Electronic I bonds have the same limits as EE bonds: you can buy up to $10,000 in bonds every calendar year, with a minimum of $25. However, if you choose the paper I bond option, you can only purchase between $50 and $5,000 in increments of $50, $100, $200, $500, or $1,000.

Cashing I bonds is the same as cashing EE bonds. TreasuryDirect allows you to cash electronic bonds online, while physical bonds can be cashed at a bank or by mail.


InterestVariable rate; earns interest for 30 years (unless you redeem earlier)
Amount$25 to $10,000 per calendar year for electronic bonds; $50 to $5,000 in increments of $50, 100, $200, $500, or $1,000 for paper bonds
How to PurchaseTreasuryDirect for electronic bonds, with IRS tax return for paper bonds
How to RedeemThrough TreasuryDirect for electronic bonds; at a bank or by mail for paper bonds


HH bonds were for sale from 1980 to 2004 and are no longer available for purchase. They earn interest for 20 years, so the last HH bonds will mature in 2024.

Unlike EE bonds and I bonds, there are no electronic. HH bonds — they came in paper form with $500, $1,000, $5,000, and $10,000 denominations.

HH bonds earn interest every six months and pay interest semiannually via direct deposit. The only way to cash in an HH bond is through Treasury Direct via direct deposit — you can’t cash in at a bank.

Other bonds

There are several other retired savings bonds that are no longer available but that you may still have lying around somewhere. These include:

  • Series A, B, C, and D bonds
  • Series E bonds
  • Series F bonds
  • Series G bonds
  • Series H bonds
  • Series J bonds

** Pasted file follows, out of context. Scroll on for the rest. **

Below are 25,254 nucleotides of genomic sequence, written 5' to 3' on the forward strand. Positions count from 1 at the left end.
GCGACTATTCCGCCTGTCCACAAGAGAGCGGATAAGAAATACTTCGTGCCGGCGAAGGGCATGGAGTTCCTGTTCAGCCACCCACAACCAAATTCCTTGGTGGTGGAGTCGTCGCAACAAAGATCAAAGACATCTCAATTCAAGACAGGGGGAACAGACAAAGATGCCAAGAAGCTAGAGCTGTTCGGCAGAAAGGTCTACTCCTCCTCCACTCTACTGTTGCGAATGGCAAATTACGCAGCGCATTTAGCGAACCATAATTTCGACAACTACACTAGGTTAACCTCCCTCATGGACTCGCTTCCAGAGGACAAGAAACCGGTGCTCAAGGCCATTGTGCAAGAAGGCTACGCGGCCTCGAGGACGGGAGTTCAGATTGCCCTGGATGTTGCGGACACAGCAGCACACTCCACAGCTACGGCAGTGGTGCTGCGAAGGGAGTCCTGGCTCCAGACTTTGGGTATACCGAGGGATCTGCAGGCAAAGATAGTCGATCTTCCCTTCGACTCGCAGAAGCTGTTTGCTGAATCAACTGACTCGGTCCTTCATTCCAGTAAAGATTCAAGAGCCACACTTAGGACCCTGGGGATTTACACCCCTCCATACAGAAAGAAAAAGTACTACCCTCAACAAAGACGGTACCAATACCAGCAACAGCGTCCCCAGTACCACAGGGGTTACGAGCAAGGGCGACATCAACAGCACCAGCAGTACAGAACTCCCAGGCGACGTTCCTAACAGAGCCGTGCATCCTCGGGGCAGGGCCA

• Series K bonds
  • A variety of bonds for special causes, like Armed Forces Leave Bonds and Postal Savings Bonds

If you have any retired bonds in your portfolio, you can find out what they’re worth and how to redeem them online at TreasuryDirect’s website.

What is the current interest rate for U.S. Savings Bonds?

The current interest rates for U.S. Savings Bonds are as follows:

What factors affect U.S. savings Bonds interest rates?

The interest rates for U.S. Savings Bonds are influenced by several factors:

  1. Federal Reserve Policies: The Federal Reserve’s monetary policy decisions can affect Treasury yields which in turn influence savings bond rates.
  2. Inflation Expectations: If investors expect higher inflation they will demand higher yields on bonds to compensate for the loss of purchasing power.
  3. Economic Growth: The expected long-term real growth rate of the economy can also impact bond yields. Higher expected growth may lead to higher interest rates.
  4. Market Demand: The demand for U.S. Treasuries affects savings account interest rates. When banks need extra deposite they might raise interest rates to attract cash.
  5. Interest Rate Risk: Bond prices move inversely to interest rates, reflecting the risk that bond values will decrease if yields rise.

These factors work together to determine the current and future interest rates offered on U.S. Savings Bonds

Read more

Retirement Wealth Management in Adapting to Elevated Interest Rates 2024

Are U.S. Savings Bonds still a good investment?

Nowadays, savings bonds operate in much the same way. You still provide a loan to the government at very low risk. But now, bonds are sold primarily online through TreasuryDirect.gov instead of with paper certificates you can hide beneath your bed. Bonds remain a safe, easy way to save and earn money over time.

What is the current interest rate on U.S. Savings Bonds?


Current Rate: 4.28%

(But if you cash before 5 years, you lose 3 months of interest.) Interest rate is calculated from a fixed rate and the inflation rate.

What is the final maturity of a $100 savings bond?

30 years

SERIES I BONDS ISSUED SEPTEMBER 1998 AND THEREAFTER All Series I bonds reach final maturity 30 years from issue. Series I savings bonds earn interest through application of a composite rate.

How risky are U.S. Savings Bonds?

U.S. Treasury savings bonds are a type of loan issued by the U.S. Department of the Treasury (the Treasury) to individual investors. They are low-risk, interest-bearing securities that individual investors can purchase directly from the government on TreasuryDirect.

Leave a Reply

Your email address will not be published. Required fields are marked *